1980s Drummers Steve Felix and Derek Blevins

SKF NOTE: Here are two more drummer photos I’m putting in the public square. Derek Blevins with Jon Butcher Axis is on the left in that band’s photo. I confess I’ve never heard much of the JBA.

The Bus Boys’ first album was a hoot. I still like their song, American Worker. Drummer Steve Felix is also standing on the far left in the Bus Boys’ publicity shot.

Posted in Drum/Music News, SKF Blog | Tagged , , , , ,

Kenny Clarke – When Technique Becomes Meaningless

Photo found on baterasjazz.blogspot.com

SKF NOTE: A Q&A between drummers Art Taylor and Kenny Clarke.

Art Taylor: How important do you feel technique is for playing the drums?

Kenny Clarke: I think any musician needs just enough technique to express himself; I don’t think he should go beyond that. It becomes meaningless if it goes beyond his feelings. It’s always good to have a little technique to spare, but I don’t think you should become wrapped up in technical things as far as music is concerned, because music comes from the heart! It has nothing to do with technique at all as we know it.

Source: Art Taylor, Notes and Tones: Musician-to-Musician Interviews (1977)

Posted in SKF Blog | Tagged , , ,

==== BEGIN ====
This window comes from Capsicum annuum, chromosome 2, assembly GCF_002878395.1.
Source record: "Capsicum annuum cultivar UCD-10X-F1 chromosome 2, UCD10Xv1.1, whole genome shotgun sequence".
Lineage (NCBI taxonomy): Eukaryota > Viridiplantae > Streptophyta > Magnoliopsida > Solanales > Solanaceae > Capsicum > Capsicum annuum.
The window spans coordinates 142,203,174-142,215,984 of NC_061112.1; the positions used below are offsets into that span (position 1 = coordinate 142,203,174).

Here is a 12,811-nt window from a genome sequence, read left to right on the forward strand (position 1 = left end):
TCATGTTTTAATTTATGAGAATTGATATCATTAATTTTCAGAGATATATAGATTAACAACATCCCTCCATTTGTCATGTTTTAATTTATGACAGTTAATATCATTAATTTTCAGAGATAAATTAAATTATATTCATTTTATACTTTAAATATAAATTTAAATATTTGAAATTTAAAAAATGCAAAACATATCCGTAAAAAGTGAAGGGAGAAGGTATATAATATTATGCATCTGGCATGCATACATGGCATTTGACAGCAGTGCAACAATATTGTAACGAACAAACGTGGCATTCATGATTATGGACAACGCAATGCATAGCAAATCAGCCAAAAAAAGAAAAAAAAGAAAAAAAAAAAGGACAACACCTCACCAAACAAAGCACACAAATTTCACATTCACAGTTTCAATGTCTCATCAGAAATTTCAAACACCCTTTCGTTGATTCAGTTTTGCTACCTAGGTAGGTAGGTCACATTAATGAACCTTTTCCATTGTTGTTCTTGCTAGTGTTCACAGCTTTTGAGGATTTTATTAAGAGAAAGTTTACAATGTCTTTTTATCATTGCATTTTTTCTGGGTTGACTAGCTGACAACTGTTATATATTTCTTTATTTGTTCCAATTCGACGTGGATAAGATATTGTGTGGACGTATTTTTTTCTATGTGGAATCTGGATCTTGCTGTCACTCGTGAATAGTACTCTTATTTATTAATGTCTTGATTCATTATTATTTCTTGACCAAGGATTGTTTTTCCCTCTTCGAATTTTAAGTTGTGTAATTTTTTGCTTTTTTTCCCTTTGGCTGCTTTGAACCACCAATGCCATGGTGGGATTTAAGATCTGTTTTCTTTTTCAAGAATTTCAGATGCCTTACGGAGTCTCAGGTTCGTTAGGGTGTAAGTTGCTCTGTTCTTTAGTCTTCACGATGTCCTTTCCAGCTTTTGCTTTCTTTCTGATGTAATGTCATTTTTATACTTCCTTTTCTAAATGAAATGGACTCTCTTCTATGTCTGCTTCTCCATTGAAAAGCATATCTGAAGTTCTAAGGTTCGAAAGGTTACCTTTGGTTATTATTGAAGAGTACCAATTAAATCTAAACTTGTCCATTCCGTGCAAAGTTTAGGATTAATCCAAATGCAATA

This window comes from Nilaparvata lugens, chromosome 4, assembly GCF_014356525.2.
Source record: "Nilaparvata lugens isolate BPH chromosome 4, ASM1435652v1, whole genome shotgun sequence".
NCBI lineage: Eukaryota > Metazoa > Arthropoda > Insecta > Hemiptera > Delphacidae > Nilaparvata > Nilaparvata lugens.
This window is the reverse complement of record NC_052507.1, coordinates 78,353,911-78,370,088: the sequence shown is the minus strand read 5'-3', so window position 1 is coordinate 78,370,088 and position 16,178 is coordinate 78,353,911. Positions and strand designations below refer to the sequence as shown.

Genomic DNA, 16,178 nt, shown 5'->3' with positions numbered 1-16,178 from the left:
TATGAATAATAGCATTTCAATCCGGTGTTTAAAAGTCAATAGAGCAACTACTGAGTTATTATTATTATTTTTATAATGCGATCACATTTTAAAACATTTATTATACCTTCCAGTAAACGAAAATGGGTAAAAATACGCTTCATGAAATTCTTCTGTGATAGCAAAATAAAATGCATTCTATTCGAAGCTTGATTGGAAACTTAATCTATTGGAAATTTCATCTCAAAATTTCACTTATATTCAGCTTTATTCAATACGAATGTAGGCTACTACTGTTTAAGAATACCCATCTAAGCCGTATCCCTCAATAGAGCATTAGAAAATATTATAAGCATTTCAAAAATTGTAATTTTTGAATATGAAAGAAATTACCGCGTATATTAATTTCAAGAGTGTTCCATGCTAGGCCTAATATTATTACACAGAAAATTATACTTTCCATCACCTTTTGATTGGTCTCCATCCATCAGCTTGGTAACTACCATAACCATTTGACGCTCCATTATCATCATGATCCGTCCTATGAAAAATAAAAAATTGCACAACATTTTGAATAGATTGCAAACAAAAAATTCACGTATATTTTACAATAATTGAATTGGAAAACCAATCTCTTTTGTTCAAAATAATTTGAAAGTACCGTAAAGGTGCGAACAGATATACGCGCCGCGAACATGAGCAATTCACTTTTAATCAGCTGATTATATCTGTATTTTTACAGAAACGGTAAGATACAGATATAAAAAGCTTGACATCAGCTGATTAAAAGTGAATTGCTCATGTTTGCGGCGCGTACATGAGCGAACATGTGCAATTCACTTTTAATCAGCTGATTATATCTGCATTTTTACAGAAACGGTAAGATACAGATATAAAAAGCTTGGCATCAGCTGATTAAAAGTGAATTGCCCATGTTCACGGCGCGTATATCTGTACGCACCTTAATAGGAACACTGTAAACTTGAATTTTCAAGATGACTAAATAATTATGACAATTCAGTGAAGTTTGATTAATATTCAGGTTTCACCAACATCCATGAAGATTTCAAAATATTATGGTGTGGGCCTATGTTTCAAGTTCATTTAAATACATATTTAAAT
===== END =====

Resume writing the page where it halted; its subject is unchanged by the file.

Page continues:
Mick Avory – Give The People What They Want (1982)

SKF NOTE: As a kid, I always loved The Kinks’s music. Their rockers as well as their ballads. And I owned several Kinks albums, from their first LP to either Arthur or Muswell Hillbillies. Then my limited funds were spent more and more on jazz and blues albums.

But a few years ago I heard Ray Davies’s solo album, Working Man’s Cafe, on the radio, liked the songs very much, and starting buying and listening again to his solo albums, and reading his autobiography, Americana: The Kinks, the Riff, the Road: The Story.

Here’s a publicity shot of The Kinks (1982) for their Give The People What They Want album. The three original band members in this photo are, L-to-R, Dave Davies, Ray Davies, and drummer Mick Avory. Keyboardist Ian Gibbons is next, followed by bassist Jim Rodford.